Photographs, on the other hand, disrupt our imagination’s slumber and literally compel us to “fill in the blanks” of the story. In true Sherlock Holmes fashion, it makes us leap from that frozen fraction of a second into all sorts of directions and plots. A delayed reaction from the moment of capture, for sure, but perhaps the essence of why we capture images in the first place. That is not to say that seeing life as a moving video is any less rewarding, but rather that just like we tend to remember particular scenes in a movie, photographs are the particular scenes of our visual movies. They anchor us to a place and time like no moving object can, and feed that which is the essence of us all: our imaginations. That is why in the photo above I simply do not want to know more about this couple, for it is more fun to “imagine” lovers on a sunny day reading from her latest writings and oblivious to the passing of time. Reality? Perhaps not, but as long as I look at that photo, I’ll pretend that it is.
No matter how many times I visit the National Art Gallery in Washington, DC, there’s always something fascinating to be found amongst its many art chambers. And while I too admire its world-class exhibits, I would have to admit that it is the pursuit of the elusive perfect photographic scene that keeps me coming back to this wonderful place. Sadly, I haven’t found it yet, but sometimes I can’t help to think that I am so close to it, that I can feel it in the next chamber. Along I go, heart beating with the expectation of a 15-year old, and always hopeful that this time will be the lucky one. Mysteriously, and no matter the amount or level of disappointment, I never cease my quest. I know it has to be there, that perfect scene just waiting for me around the corner, with the backdrop of canvases and the magic strokes of long-gone masters of the arts. Yes, it has to be there, and no matter how much my feet hurt, or how tired I am, I can’t bring myself to stop looking, for to do so would amount to voluntarily extinguish the spark that lit the search flame in the first place.
The thing is, that no matter how hard I look, I really don’t want to find that perfect photograph. This may render my quest somewhat illusory, but in reality it is a case of enjoying the search (i.e., the journey) more than the idea of getting to what I’m after. It may not sound unique, but it really keep those aching feet taking one more step along the way. I will grant you that this whole notion resides somewhere deep in my mind, but after all, don’t we all live inside our heads? Photographers do, and that is why they wrestle all the time with the concept of visual meaning, or value for that matter. One minute they are happy with their work, the next they are not. The emotional and artistic yo-yo effect constantly pulling in one direction or the other. And all driven by the notion that next time, yes, next time, they can do better than yesterday. Self-dilusion or unbridled optimism? Take your pick, but I think I’ll stick with the optimism part for a while longer.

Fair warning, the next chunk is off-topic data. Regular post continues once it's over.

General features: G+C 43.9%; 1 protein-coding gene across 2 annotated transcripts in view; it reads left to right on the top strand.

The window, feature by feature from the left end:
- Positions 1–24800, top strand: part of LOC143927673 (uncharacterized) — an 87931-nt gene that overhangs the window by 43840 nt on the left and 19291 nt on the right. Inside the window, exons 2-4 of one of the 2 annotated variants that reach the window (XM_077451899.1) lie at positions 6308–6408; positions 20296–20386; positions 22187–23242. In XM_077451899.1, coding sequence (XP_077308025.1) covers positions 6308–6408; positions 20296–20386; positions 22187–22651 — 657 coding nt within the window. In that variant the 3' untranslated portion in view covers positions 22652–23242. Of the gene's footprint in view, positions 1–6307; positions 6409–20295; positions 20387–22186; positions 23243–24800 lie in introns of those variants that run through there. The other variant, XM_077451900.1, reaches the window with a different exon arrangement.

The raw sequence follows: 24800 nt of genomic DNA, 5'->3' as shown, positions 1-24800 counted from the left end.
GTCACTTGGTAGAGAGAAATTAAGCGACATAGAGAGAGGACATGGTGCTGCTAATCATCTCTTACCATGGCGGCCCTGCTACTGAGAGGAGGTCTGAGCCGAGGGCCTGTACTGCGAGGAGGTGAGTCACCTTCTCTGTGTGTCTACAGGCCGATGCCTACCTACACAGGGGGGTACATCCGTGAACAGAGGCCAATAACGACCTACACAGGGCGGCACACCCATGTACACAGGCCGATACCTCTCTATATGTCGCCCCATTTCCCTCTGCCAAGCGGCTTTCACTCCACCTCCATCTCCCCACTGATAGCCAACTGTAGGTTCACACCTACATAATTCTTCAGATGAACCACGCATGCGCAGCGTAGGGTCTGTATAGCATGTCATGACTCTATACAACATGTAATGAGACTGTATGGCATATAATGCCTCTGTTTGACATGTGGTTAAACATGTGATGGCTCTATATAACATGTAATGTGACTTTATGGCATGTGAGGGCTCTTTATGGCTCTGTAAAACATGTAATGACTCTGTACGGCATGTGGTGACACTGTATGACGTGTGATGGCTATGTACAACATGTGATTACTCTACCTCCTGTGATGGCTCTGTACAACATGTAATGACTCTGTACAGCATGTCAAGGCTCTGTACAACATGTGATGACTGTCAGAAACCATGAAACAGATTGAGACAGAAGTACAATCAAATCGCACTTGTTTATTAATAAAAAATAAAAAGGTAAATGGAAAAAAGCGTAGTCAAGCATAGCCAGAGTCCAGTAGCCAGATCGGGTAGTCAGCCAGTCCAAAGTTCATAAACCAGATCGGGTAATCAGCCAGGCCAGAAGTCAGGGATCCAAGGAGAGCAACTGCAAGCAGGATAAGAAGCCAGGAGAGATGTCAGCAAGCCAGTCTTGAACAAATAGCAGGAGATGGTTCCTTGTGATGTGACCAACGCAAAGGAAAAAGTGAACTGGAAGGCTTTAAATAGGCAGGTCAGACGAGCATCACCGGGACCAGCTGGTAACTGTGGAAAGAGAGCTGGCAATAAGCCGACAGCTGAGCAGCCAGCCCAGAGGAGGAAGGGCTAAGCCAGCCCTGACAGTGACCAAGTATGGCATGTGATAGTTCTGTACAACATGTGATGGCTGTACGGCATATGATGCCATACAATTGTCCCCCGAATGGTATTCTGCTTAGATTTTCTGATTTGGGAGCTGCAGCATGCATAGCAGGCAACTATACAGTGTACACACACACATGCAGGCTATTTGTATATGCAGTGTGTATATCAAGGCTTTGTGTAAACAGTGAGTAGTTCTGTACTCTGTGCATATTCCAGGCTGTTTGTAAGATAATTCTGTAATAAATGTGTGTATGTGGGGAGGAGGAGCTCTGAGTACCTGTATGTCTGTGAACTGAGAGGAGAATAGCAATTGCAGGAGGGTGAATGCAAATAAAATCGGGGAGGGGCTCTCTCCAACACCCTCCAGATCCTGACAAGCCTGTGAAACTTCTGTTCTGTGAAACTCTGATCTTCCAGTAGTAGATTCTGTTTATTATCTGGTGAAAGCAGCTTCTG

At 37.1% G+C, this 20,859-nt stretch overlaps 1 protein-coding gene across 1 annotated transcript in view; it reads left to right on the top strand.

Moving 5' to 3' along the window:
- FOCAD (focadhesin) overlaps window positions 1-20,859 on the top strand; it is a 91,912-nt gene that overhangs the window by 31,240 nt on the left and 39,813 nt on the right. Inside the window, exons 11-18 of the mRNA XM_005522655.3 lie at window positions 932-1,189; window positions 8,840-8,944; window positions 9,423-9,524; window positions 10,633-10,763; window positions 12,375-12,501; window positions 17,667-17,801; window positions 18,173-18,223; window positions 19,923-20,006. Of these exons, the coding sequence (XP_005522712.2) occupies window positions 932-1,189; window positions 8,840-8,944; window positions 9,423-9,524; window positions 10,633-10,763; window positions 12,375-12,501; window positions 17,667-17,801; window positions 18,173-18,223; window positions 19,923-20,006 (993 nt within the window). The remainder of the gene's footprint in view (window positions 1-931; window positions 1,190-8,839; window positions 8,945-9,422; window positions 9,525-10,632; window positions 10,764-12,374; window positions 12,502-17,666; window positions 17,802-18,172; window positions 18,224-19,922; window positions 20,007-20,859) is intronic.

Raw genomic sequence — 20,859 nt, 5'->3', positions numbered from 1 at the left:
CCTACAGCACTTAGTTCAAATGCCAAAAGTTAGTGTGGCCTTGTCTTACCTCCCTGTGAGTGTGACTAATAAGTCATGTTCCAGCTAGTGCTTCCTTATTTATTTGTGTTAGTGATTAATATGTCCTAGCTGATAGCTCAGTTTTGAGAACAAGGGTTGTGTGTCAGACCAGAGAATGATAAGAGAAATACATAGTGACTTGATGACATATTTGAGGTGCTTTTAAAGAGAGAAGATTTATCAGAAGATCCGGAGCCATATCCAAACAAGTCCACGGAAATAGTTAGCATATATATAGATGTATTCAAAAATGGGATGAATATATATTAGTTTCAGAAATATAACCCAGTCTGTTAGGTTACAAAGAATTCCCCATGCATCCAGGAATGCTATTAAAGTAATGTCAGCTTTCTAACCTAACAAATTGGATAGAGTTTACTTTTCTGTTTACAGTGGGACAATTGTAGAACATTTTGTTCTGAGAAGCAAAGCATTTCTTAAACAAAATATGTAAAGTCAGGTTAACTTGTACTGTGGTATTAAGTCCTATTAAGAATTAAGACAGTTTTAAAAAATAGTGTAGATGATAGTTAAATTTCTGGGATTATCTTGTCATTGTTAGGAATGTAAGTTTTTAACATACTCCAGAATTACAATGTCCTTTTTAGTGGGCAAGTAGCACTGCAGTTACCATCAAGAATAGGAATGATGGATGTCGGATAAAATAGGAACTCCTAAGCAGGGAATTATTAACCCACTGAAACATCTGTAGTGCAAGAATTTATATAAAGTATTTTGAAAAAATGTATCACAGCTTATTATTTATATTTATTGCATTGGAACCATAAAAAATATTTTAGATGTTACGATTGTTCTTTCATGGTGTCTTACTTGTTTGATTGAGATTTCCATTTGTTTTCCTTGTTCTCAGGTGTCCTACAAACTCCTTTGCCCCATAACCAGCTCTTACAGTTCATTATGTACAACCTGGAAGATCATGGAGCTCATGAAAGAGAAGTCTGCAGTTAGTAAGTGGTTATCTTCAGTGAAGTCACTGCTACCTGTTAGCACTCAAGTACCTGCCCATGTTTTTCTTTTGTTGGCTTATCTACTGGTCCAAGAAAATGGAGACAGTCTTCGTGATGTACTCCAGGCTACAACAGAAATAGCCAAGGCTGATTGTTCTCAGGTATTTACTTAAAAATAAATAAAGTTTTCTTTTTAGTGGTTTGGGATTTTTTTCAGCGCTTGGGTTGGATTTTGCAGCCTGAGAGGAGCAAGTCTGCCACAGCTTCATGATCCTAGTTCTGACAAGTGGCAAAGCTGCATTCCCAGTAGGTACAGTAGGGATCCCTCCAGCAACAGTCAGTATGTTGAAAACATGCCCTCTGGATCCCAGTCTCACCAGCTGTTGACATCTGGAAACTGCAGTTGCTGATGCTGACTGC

Recently, I came across a quote by Carl Jung, the famous Swiss psychiatrist and psychotherapist, that got me thinking about the things we say and the things we do. What made this quote even more puzzling for me was that it came in stark contrast with something I read in one of my favorite books of all times, “Cassanova In Bolzano,” by the famous Hungarian author Sándor Márai. The contrast between Carl Jung (a realist) and Cassanova (an idealist) could not be more stark.
Let’s start with Carl Jung. The quote I’m referring to goes as follows:
You are what you do, not what you say you’ll do.
Jung could not be more blunt. A waiter, then, is just a waiter and not a writer. An office worker is an office worker, and there’s no use describing him or her as a painter. If you have a great voice, but don’t sing professionally, then you are definitely not a singer, according to Jung. No room for dreamers here, or for trying to convince anyone that you are really an artist trapped in the daily toil required to put food on the table. Plain and simple, no amount of talk, of dreaming, or wishful thinking will change what is obvious for everyone to see. A harsh reality indeed, but Jung obviously called them like he saw them.
And then, there was Sándor Márai, telling us through his character Cassanova that what you do does not necessarily defines who you are. That you, in your hearts of hearts, could be a painter even if you’ve never painted anything. That what defines a writer is not the product of his or her labor, but rather the poetry that forms inside his or her heart. What we think we are is what we are, not what the trappings of life and circumstance have forced upon us.
In his book, Cassanova is somewhat annoyed by his assistant (Balbi) questioning why he called himself a writer if he had never written anything, or gotten paid for it for that matter. For Cassanova, his life was, in a sense, his writing. It was just that he had yet to put it down to pen and paper:
… I am that rare creature, a writer with a life to write about! You asked me how much I have written? … Not much, I admit… I have been envoy, priest, soldier, fiddler, and doctor of civil and canonical law… But that’s not the point, it’s not the writing, it’s what I have done that matters. It is me, my life, that is the important thing. The point … is that being is much more difficult than doing… When I have lived, I shall want to write.